cats companion animal research

Can computers tell us what cats do all day?

It’s an often-asked question – what DO our cats do all day? Of course, now that many more of us work from home, we probably have a greater awareness of our cats’ activity patterns and hobbies, but it never hurts to have a little science to back us up!

Activity budgets

It can be challenging to get detailed information about animal’s behavior. Often researchers are trying to assess an animal’s “activity budget” – meaning, determining how much time an animal spends on different, presumably important behaviors. Depending on the species, the behaviors of interest could include feeding, grooming, resting, walking or other active behaviors. For captive animals, we are often interested in abnormal behaviors that might indicate stress such as pacing or repetitive grooming.

To put together activity budgets, researchers have relied on techniques such as live observation and video-recording; live observation can be challenging for logging details or duration of behaviors. Video-recordings allow you to use more care, but require a very time-consuming process of coding. Both techniques can be subject to attention bias (you see what you pay attention to).

Getting data from cats

More recently, studies have used technology to both make data collection easier, and to hopefully also make it less biased. A 2019 study showed how cameras worn by cats could reliably capture many of the adorable things that cats do. Researchers have also placed accelerometers on cats to determine when they are active and inactive, or to compare activity levels of cats receiving a treatment vs placebo, or assess how activity might be related to other behaviors.

A new way to study cat activity

A new study, “How Lazy Are Pet Cats Really? Using Machine Learning and Accelerometry to Get a Glimpse into the Behaviour of Privately Owned Cats in Different Households” has taken technology to a new level, using accelerometers PLUS machine learning! Machine learning is essentially training computers to learn a relationship based on a set of data, then seeing how well it can make predictions based on new data. In a previous study, the same authors trained an algorithm using videos that had been coded by a human with matching accelerometer data. They determined that the computers could do a pretty darn good job of identifying specific feline behaviors.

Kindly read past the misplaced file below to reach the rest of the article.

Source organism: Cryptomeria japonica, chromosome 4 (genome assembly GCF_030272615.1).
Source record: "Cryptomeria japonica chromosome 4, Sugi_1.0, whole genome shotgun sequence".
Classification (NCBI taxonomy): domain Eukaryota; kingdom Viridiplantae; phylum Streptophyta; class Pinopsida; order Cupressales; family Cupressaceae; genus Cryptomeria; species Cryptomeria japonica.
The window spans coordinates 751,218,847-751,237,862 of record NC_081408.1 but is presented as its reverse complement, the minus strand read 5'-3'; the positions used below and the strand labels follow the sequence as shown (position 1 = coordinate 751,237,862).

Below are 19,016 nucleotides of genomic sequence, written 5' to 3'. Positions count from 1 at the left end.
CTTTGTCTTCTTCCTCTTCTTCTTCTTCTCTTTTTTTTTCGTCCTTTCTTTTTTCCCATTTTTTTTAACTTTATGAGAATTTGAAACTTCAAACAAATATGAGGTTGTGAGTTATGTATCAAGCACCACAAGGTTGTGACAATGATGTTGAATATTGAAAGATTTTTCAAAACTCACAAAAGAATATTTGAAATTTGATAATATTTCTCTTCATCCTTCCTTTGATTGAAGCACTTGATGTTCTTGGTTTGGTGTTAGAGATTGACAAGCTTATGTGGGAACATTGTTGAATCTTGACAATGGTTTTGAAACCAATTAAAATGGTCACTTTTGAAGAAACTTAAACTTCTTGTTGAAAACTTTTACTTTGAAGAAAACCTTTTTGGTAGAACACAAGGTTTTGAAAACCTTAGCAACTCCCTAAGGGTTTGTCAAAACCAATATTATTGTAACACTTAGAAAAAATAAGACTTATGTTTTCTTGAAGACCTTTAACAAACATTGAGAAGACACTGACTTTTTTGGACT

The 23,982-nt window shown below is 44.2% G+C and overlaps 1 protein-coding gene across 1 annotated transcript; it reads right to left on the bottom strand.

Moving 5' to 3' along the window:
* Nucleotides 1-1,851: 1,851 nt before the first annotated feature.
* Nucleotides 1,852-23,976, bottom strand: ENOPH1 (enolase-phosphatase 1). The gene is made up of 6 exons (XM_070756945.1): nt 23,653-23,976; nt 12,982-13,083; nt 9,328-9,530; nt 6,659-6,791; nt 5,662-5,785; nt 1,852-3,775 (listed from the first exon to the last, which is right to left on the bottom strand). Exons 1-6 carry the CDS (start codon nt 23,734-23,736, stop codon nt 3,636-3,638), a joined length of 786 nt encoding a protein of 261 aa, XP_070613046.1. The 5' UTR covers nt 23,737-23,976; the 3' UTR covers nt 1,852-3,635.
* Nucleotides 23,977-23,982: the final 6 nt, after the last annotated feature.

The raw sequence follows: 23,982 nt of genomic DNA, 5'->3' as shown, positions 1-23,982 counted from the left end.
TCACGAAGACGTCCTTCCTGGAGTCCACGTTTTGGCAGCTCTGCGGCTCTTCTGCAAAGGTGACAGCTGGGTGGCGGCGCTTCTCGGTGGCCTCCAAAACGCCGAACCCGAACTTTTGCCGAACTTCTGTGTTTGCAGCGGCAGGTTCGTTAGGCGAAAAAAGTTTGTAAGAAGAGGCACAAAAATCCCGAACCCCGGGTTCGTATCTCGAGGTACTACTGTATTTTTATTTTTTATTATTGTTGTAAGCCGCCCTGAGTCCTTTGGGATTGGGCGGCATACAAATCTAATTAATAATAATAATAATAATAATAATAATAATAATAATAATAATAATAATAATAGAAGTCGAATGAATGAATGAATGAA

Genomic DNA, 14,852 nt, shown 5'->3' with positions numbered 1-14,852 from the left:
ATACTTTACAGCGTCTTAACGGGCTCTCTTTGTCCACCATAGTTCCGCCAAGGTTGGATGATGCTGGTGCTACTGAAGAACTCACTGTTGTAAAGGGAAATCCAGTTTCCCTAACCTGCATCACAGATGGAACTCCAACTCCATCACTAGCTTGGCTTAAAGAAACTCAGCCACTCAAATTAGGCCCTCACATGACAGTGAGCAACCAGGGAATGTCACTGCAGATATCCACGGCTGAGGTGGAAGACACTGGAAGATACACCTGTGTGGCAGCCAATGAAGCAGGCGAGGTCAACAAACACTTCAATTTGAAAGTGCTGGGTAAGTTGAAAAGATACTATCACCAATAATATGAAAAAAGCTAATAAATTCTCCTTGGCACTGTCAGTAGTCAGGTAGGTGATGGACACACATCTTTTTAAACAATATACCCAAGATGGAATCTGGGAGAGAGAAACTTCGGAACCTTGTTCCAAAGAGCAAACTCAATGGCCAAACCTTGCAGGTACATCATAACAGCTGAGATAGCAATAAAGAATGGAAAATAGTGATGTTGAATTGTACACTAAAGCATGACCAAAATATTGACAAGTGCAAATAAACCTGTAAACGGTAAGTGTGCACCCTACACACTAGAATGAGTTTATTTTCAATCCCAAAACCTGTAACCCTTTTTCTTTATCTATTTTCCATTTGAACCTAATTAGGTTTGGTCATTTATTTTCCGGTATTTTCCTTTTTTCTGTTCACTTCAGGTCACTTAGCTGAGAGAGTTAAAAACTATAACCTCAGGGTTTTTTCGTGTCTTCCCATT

What did the researchers do?

In the new study, the researchers placed accelerometers (via a collar) on 28 owned cats (17 female, 11 male, all spayed/neutered) living in homes. They were interested of the effects of cat-related factors (sex, age), environmental factors (season, housing, presence of other pets or children in the home, diet) on cats’ activity budgets. The eight behaviors of interest that the computers could identify accurately were: active, lying down, sitting, standing, grooming, eliminating (that’s peeing and pooping), eating, and scratching. Seven days of accelerometer data was collected for each cat in summer and winter.

So what did the computer say the cats did all day?